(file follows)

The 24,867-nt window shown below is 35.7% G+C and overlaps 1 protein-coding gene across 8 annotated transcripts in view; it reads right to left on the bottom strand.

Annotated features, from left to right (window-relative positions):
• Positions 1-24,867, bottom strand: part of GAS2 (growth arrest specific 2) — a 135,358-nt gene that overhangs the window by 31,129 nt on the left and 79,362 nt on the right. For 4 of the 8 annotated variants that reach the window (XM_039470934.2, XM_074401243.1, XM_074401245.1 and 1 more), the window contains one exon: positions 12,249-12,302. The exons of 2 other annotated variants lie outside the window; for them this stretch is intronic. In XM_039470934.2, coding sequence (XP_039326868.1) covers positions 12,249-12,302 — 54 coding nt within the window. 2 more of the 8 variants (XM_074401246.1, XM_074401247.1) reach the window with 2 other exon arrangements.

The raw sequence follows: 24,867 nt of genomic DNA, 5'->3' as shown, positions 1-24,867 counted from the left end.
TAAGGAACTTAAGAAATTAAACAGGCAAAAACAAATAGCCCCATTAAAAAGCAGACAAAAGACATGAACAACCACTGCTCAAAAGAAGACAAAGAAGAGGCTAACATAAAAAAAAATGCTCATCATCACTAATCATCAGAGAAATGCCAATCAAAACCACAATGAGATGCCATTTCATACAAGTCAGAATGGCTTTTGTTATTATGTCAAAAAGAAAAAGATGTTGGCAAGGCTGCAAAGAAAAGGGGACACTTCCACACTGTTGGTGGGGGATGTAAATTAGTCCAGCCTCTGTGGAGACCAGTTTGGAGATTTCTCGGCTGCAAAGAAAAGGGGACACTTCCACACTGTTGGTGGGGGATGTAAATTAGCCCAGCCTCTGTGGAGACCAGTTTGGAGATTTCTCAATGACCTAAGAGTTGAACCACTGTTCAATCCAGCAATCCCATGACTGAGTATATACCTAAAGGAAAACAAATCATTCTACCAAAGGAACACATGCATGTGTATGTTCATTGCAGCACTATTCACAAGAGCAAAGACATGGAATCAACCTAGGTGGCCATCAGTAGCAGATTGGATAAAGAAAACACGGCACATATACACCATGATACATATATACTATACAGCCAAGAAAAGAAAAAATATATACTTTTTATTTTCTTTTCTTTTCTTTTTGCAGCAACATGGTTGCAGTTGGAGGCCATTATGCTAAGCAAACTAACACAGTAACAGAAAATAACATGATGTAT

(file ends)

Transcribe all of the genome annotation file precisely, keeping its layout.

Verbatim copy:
The 24,867-nt window shown below is 35.7% G+C and overlaps 1 protein-coding gene across 8 annotated transcripts in view; it reads right to left on the bottom strand.

Annotated features, from left to right (window-relative positions):
• Positions 1-24,867, bottom strand: part of GAS2 (growth arrest specific 2) — a 135,358-nt gene that overhangs the window by 31,129 nt on the left and 79,362 nt on the right. For 4 of the 8 annotated variants that reach the window (XM_039470934.2, XM_074401243.1, XM_074401245.1 and 1 more), the window contains one exon: positions 12,249-12,302. The exons of 2 other annotated variants lie outside the window; for them this stretch is intronic. In XM_039470934.2, coding sequence (XP_039326868.1) covers positions 12,249-12,302 — 54 coding nt within the window. 2 more of the 8 variants (XM_074401246.1, XM_074401247.1) reach the window with 2 other exon arrangements.

The raw sequence follows: 24,867 nt of genomic DNA, 5'->3' as shown, positions 1-24,867 counted from the left end.
TAAGGAACTTAAGAAATTAAACAGGCAAAAACAAATAGCCCCATTAAAAAGCAGACAAAAGACATGAACAACCACTGCTCAAAAGAAGACAAAGAAGAGGCTAACATAAAAAAAAATGCTCATCATCACTAATCATCAGAGAAATGCCAATCAAAACCACAATGAGATGCCATTTCATACAAGTCAGAATGGCTTTTGTTATTATGTCAAAAAGAAAAAGATGTTGGCAAGGCTGCAAAGAAAAGGGGACACTTCCACACTGTTGGTGGGGGATGTAAATTAGTCCAGCCTCTGTGGAGACCAGTTTGGAGATTTCTCGGCTGCAAAGAAAAGGGGACACTTCCACACTGTTGGTGGGGGATGTAAATTAGCCCAGCCTCTGTGGAGACCAGTTTGGAGATTTCTCAATGACCTAAGAGTTGAACCACTGTTCAATCCAGCAATCCCATGACTGAGTATATACCTAAAGGAAAACAAATCATTCTACCAAAGGAACACATGCATGTGTATGTTCATTGCAGCACTATTCACAAGAGCAAAGACATGGAATCAACCTAGGTGGCCATCAGTAGCAGATTGGATAAAGAAAACACGGCACATATACACCATGATACATATATACTATACAGCCAAGAAAAGAAAAAATATATACTTTTTATTTTCTTTTCTTTTCTTTTTGCAGCAACATGGTTGCAGTTGGAGGCCATTATGCTAAGCAAACTAACACAGTAACAGAAAATAACATGATGTAT